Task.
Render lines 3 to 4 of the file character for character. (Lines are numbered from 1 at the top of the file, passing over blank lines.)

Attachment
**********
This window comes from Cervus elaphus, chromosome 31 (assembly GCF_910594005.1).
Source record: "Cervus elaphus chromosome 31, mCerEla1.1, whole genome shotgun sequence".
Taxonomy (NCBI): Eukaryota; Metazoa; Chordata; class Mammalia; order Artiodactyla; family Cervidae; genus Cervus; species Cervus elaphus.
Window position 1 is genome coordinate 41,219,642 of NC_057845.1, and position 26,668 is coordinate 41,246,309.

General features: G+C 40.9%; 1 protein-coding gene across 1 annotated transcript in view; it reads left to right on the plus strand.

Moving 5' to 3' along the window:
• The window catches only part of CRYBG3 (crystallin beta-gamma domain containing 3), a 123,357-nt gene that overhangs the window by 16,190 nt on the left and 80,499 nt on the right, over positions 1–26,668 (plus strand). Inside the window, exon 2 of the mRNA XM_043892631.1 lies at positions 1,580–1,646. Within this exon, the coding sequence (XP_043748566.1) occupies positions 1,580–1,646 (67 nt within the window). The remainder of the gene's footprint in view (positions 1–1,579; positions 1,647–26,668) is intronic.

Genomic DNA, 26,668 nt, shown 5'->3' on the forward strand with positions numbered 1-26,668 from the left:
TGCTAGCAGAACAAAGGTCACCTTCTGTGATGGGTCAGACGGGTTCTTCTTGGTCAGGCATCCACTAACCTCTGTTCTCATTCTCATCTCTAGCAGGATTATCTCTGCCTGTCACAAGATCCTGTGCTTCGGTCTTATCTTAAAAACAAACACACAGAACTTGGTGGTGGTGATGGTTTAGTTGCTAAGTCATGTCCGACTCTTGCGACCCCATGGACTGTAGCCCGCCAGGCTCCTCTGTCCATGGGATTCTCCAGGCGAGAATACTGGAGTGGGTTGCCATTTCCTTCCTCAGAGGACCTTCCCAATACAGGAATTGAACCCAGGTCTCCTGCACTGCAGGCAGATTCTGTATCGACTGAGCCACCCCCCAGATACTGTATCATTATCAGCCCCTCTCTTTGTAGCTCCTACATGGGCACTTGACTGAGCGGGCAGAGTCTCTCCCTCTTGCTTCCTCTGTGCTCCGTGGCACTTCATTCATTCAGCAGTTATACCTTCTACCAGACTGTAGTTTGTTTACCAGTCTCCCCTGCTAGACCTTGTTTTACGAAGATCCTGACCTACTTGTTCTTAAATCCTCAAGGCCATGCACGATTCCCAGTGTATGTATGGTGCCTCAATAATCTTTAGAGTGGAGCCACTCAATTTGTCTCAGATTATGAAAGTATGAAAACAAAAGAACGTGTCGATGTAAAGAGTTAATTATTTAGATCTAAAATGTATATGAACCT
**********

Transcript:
Taxonomy (NCBI): Eukaryota; Metazoa; Chordata; class Mammalia; order Artiodactyla; family Cervidae; genus Cervus; species Cervus elaphus.
Window position 1 is genome coordinate 41,219,642 of NC_057845.1, and position 26,668 is coordinate 41,246,309.